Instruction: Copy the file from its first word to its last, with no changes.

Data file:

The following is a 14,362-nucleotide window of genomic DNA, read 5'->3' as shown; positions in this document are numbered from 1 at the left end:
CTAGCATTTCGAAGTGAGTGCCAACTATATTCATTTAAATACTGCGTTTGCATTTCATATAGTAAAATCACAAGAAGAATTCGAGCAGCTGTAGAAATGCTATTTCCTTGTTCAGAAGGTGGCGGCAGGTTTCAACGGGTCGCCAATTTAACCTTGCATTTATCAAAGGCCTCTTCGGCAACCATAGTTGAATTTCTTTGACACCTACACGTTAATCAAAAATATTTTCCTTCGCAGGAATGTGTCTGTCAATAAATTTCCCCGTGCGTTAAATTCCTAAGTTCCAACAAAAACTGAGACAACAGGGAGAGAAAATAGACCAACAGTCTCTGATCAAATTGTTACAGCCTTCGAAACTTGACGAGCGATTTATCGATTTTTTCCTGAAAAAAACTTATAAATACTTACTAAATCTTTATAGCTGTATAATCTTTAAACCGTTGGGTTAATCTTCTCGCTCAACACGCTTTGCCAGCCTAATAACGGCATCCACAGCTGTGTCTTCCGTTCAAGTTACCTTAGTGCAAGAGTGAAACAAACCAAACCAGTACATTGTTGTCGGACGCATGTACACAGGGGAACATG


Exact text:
The following is a 14,362-nucleotide window of genomic DNA, read 5'->3' as shown; positions in this document are numbered from 1 at the left end:
CTAGCATTTCGAAGTGAGTGCCAACTATATTCATTTAAATACTGCGTTTGCATTTCATATAGTAAAATCACAAGAAGAATTCGAGCAGCTGTAGAAATGCTATTTCCTTGTTCAGAAGGTGGCGGCAGGTTTCAACGGGTCGCCAATTTAACCTTGCATTTATCAAAGGCCTCTTCGGCAACCATAGTTGAATTTCTTTGACACCTACACGTTAATCAAAAATATTTTCCTTCGCAGGAATGTGTCTGTCAATAAATTTCCCCGTGCGTTAAATTCCTAAGTTCCAACAAAAACTGAGACAACAGGGAGAGAAAATAGACCAACAGTCTCTGATCAAATTGTTACAGCCTTCGAAACTTGACGAGCGATTTATCGATTTTTTCCTGAAAAAAACTTATAAATACTTACTAAATCTTTATAGCTGTATAATCTTTAAACCGTTGGGTTAATCTTCTCGCTCAACACGCTTTGCCAGCCTAATAACGGCATCCACAGCTGTGTCTTCCGTTCAAGTTACCTTAGTGCAAGAGTGAAACAAACCAAACCAGTACATTGTTGTCGGACGCATGTACACAGGGGAACATG